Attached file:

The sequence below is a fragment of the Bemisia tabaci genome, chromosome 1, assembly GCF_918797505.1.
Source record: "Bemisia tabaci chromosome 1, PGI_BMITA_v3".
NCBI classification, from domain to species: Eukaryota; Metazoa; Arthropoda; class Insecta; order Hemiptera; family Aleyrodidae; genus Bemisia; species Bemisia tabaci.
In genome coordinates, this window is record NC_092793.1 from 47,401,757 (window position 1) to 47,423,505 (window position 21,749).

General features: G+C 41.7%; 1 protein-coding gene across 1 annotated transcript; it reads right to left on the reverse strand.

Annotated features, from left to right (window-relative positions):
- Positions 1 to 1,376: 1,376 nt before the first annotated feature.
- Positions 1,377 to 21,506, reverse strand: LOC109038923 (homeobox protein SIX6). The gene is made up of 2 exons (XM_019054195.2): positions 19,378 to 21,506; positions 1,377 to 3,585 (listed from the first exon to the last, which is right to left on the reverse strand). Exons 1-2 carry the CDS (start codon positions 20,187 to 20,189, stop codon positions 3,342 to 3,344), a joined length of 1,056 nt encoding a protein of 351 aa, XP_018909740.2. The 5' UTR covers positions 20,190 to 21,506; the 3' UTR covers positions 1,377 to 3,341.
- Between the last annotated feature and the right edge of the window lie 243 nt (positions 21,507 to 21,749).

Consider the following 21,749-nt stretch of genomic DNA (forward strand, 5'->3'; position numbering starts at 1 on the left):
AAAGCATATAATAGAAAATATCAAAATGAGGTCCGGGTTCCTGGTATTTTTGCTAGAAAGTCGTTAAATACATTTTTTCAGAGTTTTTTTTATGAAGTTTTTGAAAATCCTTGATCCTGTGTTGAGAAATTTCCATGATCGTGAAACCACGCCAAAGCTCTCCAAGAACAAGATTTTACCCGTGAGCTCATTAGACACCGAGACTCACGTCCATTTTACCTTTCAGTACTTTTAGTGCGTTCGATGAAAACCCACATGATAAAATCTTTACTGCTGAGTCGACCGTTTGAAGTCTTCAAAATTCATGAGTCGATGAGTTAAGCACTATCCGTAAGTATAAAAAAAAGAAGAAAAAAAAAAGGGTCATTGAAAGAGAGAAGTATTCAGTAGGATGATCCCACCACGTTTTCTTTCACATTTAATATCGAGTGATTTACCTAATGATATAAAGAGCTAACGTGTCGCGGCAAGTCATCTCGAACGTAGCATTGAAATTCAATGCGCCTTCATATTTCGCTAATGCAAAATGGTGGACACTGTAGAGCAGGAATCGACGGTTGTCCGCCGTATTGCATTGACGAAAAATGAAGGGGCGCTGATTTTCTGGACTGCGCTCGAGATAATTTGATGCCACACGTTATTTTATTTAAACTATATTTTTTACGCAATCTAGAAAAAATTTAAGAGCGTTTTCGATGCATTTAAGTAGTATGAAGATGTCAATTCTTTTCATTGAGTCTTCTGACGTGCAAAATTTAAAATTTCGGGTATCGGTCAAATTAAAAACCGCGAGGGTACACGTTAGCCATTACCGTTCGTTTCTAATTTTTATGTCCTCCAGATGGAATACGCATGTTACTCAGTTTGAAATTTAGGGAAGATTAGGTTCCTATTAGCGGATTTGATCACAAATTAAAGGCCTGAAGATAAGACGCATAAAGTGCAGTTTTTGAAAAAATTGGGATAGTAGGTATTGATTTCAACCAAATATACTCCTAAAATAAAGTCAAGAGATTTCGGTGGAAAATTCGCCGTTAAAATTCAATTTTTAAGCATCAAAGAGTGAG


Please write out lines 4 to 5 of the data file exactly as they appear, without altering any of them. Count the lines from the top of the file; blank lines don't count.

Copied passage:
In genome coordinates, this window is record NC_092793.1 from 47,401,757 (window position 1) to 47,423,505 (window position 21,749).

General features: G+C 41.7%; 1 protein-coding gene across 1 annotated transcript; it reads right to left on the reverse strand.